I will keep you posted on any interesting developments as I get into this set of blades.

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Aldo,

The steel is performing very well as a knife ( #2) ..but even after lots of grinding, I can still see the bottoms of the cuts in the file steel...I will test some bars with all the teeth ground off prior to forging..I am saving the cut-off pieces of file for a crucible melt. The hamon pretty much follows the clay line shown above and is about 6mm wide..the finished blades will not show the hamon as I can only invest x amount of time per blade. I can only compare this to a blade brought to me from Japan san mai (probably white#1) steel...after only a little testing I would say they are in the same area on the scale.

 

When I etched the area of #1 under the clay with Ferric Sulfate ( Black furnace cement ) the area etched dark black.....when I etched #2 the same way ( my own clay formula, some of which popped off during the steam area on the cooling curve) it was only slightly black.....I assume #1 was fully austenized and #2 was not (#1 was too thin and got too hot and cracked).....this steel may be better heat treated by not fully austenizing.

 

I will keep you posted on any interesting developments as I get into this set of blades.

ive been cracking alot of clayed blades lately, im suspecting due to being not fully austinized, or getting too hot to austinize, then not letting get to a lower temp to quench, my lat blade, a tanto from a left over piece of aldo's 1075 gained a 1/2" of sori, and sheared its edge in several spots, i did it during the day, so temp was off... :mellow: I use satanite, and mix it thin for a slurry coat, then thick to a plastic like state, i did a piece with a file, and the hamon was good, but nothing like a piece of W2, W1, or 1075. though im interested to try some barstock file steel, of know chemistry.

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ive been cracking alot of clayed blades lately, im suspecting due to being not fully austinized, or getting too hot to austinize, then not letting get to a lower temp to quench, my lat blade, a tanto from a left over piece of aldo's 1075 gained a 1/2" of sori, and sheared its edge in several spots, i did it during the day, so temp was off... :mellow:/>/>/>/>/> I use satanite, and mix it thin for a slurry coat, then thick to a plastic like state, i did a piece with a file, and the hamon was good, but nothing like a piece of W2, W1, or 1075. though im interested to try some barstock file steel, of know chemistry.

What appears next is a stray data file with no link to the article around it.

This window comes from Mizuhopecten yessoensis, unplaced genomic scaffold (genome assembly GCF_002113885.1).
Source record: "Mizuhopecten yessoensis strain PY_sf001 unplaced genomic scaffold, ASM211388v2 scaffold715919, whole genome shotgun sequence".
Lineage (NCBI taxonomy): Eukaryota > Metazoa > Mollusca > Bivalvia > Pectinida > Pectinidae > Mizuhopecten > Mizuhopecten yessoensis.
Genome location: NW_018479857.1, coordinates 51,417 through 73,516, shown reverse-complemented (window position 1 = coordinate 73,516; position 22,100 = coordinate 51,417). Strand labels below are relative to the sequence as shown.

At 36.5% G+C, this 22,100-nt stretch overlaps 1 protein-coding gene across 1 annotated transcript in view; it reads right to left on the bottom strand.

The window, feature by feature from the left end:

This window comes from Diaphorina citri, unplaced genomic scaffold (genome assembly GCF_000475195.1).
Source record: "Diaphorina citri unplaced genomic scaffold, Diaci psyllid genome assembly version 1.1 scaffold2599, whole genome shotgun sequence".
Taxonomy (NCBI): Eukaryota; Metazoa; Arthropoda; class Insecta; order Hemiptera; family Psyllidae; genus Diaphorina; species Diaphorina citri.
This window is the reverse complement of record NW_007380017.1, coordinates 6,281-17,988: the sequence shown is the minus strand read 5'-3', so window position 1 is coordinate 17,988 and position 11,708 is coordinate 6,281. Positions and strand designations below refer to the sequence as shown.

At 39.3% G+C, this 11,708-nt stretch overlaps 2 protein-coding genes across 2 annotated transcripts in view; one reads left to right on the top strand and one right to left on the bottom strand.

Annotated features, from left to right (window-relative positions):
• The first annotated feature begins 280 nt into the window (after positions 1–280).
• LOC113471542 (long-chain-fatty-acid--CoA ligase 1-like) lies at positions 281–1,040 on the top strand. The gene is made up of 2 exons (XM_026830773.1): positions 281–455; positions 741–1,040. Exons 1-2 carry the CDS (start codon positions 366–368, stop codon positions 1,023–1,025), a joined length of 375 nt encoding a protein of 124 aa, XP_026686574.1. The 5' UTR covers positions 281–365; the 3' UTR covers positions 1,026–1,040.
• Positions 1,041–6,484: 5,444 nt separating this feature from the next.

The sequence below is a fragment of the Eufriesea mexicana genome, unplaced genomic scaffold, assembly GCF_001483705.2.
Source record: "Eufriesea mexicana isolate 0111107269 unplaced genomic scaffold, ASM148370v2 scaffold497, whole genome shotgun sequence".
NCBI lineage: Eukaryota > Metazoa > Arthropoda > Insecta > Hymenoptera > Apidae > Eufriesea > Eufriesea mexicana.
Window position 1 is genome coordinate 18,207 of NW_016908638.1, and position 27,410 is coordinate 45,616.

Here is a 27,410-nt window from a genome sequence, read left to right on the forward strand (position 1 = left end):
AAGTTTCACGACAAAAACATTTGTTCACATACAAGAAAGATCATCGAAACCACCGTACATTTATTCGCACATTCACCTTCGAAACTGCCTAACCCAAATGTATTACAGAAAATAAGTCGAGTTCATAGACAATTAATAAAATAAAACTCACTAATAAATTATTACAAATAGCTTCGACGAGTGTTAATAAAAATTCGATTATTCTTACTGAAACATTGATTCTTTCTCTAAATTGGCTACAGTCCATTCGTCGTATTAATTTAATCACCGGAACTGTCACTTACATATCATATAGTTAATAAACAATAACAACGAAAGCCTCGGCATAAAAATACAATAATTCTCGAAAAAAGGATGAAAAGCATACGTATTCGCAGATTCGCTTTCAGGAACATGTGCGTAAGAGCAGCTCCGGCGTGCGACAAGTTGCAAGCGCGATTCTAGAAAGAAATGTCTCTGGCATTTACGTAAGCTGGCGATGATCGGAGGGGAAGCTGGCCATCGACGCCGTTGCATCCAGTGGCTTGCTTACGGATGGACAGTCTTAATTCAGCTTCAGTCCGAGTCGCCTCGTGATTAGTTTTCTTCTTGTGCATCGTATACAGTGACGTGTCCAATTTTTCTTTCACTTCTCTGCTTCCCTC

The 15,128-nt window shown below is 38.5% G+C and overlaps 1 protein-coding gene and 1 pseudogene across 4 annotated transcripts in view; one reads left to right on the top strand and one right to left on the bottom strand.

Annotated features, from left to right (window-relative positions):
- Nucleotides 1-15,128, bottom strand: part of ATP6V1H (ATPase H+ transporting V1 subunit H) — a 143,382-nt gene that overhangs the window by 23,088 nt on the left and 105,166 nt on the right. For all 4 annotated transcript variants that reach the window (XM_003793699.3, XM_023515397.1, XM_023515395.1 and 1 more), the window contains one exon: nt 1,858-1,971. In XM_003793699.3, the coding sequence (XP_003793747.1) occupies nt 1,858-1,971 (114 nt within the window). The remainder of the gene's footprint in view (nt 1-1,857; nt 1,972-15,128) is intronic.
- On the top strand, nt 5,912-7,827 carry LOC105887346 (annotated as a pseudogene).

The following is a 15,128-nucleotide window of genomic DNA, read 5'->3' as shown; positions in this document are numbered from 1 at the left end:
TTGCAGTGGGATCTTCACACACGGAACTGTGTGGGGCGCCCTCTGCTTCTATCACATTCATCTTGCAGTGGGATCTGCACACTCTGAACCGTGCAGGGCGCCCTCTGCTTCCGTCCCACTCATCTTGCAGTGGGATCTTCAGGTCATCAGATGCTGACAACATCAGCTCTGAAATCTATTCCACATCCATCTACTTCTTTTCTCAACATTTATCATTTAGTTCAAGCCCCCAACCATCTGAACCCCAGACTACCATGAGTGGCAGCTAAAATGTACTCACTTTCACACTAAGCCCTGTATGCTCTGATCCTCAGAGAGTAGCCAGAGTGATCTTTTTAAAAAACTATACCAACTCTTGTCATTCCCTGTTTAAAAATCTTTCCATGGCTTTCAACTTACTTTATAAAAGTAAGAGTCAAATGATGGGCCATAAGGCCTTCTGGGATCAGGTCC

Steven,

I cant follow the rational as to why your blades are cracking..maybe I am missing some knowledge as to how austenizing happens.

There are about 7 forged files waiting to be rough ground and heat treated...a couple are very thin and may be done in oil or even water if none of the thicker ones crack. Forging files is a pain and grinding or not grinding the teeth is a problem either way. It looks like a file steel crucible melt is going to get done early Jan 2013.

Heat treatment will go like this a) 800 C furnace B) prehheat the coated spine for 15 minutes, while insulating the edge --- after 15 minutes expose the insulated edge and let it come up to just under 800 C ( I am looking for 760 C) ....quench c) preheat and stir quenching water (distilled) to about 82 F prior to starting heat treating sequence. ( after the 15-18 minutes it will be about 75 F) ..no furnace cement, just a clay coating. Quenching is done in a little SS mud pan as used by plasterers..it holds about 3/4 gallons.

 

Jan

Edited by Jan Ysselstein
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Steven,

I cant follow the rational as to why your blades are cracking..maybe I am missing some knowledge as to how austenizing happens.

There are about 7 forged files waiting to be rough ground and heat treated...a couple are very thin and may be done in oil or even water if none of the thicker ones crack. Forging files is a pain and grinding or not grinding the teeth is a problem either way. It looks like a file steel crucible melt is going to get done early Jan 2013.

Heat treatment will go like this a) 800 C furnace B)/>/>/>/> prehheat the coated spine for 15 minutes, while insulating the edge --- after 15 minutes expose the insulated edge and let it come up to just under 800 C ( I am looking for 760 C) ....quench c) preheat and stir quenching water (distilled) to about 82 F prior to starting heat treating sequence. ( after the 15-18 minutes it will be about 75 F) ..no furnace cement, just a clay coating. Quenching is done in a little SS mud pan as used by plasterers..it holds about 3/4 gallons.

 

Jan

 

There are 6 heat treated file blades..one was clayed and hardened twice, two cracked ( I believe I know why, in both cases) ...so there are 4 blades to continue working on. If the blades perform well, I will continue the water quenching..the little tray is a nuisance as the water gets too hot when multiple blades need quenching.

 

The above routine was followed..I reduced the thickness of the clay and abandoned the insulating pieces...

Jan

 

 

 

 

Edited by Jan Ysselstein
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Your water may be too cold or temp too high on those blades? The one with the sheared edge looked like my little tanto but add about 4 more shears on it. As for the water getting too hot, for water quenching the waters temp doesn't matter as long as its not cold. And the hot water also seems to be a plus for sori compared to cold water. I quench all mu blades except for my 5160 and 9260 in water because thoae seem to be finicky in water compared to 52100. And my clayed blades so far have been a disaster. I may have to sacrifice to the god of heat treating or catvh the water gremlins. :unsure: